Next to go was the brilliantly-named Sean Legendre in sixth, who busted with ace-six to Altman’s jack-six as a jack landed on the river. Altman’s luck was in and two quick eliminations saw him go into three-handed play attempting to seal the deal. Altman took out Gianluca Speranza in third place when the Italian’s 2d2c couldn’t hold against AsTs, a ten on the flop sending Speranza home with $50,218.

Heads-up was an even affair once Salazar made a full house, with him holding a slim lead of 53.4 million against the eventual winner’s 51.7 million. However, that only seemed to drive Altman on to dominate more, and a combination of aggression and relentless pressure saw him build up a 7:1 chip lead in no time at all.

Soon, Salazar had just eight big blinds and perhaps feeling serendipity might help him, was all-in with 8s8c. Altman was priced in to call with 9d7h and the flop of AcJs9h immediately paid off that call. A 3h turn didn’t help Salazar one bit and the Th river confirmed Altman’s stunning victory and the first bracelet of his poker career.

WSOP 2022 $400 Online Event NLHE Final Table Results:                    

  1. Brian Altman – $110,662
  2. Eric Salazar – $68,397
  3. Gianluca Speranza – $50,218
  4. ‘ninjaGO’ – $37,190
  5. ‘bvays’ – $27,798
  6. Sean Legendre – $20,905
  7. Zachary Grech – $15,830
  8. Chris Ginley – $12,119

Chatman Top of Flip & Go Fun After Day 1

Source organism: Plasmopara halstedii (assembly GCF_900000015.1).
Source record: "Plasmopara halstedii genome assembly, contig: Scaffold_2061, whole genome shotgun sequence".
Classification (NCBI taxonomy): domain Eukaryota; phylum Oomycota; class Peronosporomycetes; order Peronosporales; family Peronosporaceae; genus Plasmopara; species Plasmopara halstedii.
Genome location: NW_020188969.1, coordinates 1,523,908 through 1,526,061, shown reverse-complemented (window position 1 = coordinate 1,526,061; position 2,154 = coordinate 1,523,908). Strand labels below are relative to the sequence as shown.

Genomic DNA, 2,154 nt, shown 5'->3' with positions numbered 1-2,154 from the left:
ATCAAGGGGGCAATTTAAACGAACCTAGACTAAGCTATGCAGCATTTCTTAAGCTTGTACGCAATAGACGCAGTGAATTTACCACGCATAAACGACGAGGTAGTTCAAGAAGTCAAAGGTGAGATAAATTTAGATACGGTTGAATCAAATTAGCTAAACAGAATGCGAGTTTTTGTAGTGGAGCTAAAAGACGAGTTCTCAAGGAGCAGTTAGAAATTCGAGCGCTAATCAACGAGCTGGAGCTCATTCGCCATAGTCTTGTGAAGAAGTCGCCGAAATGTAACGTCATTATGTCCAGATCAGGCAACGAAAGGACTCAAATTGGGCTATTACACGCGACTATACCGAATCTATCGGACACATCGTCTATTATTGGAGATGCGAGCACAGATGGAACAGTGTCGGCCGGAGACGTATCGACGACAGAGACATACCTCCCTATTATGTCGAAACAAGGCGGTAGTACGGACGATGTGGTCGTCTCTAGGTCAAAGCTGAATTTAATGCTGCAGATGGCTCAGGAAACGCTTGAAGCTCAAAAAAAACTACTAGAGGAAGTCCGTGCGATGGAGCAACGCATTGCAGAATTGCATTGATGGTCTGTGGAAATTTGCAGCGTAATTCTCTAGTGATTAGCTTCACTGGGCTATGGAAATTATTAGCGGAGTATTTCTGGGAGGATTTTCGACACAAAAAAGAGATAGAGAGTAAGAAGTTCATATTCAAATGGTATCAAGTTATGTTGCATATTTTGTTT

A tournament that always causes plenty of chatter was the $1,000-entry Event #24, namely the FLIP & GO event. Named after the GGPoker event online, one in eight survived the ‘flip’ stage as eight-handed tables went to an immediate all-in and call. The 1,182 entries gave us 157 winners of that part of proceedings, before the ‘Go’ element began – a no limit hold’em race to the win.

Appropriately enough for an event that cause so many to speak about its merit on the World Series schedule (Norman Chad disagrees with it while Scott Seiver is a confirmed fan), Christopher Chatman was the eventual chip leader by the close of play with over 2.3 million chips. With the top 10 also including players such as nearest challenger Ian Steinman (1,665,000) Galen Hall (1,470,000), and Brek Schutten (1,300,000), there’s bound to be even more fun on the next day of play, with 27 players remaining from the 157 players who made it to the no limit hold’em section of the tournament.

WSOP 2022 Event #24 $1,000 FLIP & GO NLHE Top 10 Chipcounts:

  1. Christopher Chatman – 2,320,000
  2. Ian Steinman – 1,665,000
  3. Randall Webb – 1,530,000
  4. Galen Hall – 1,470,000
  5. Austin Apicella – 1,420,000
  6. Perry Zhao – 1,360,000
  7. Rafi Elharar – 1,300,000
  8. Brek Schutten – 1,300,000
  9. Han Cheng – 1,215,000
  10. Reiji Kono – 1,105,000

Two Final Events to Bag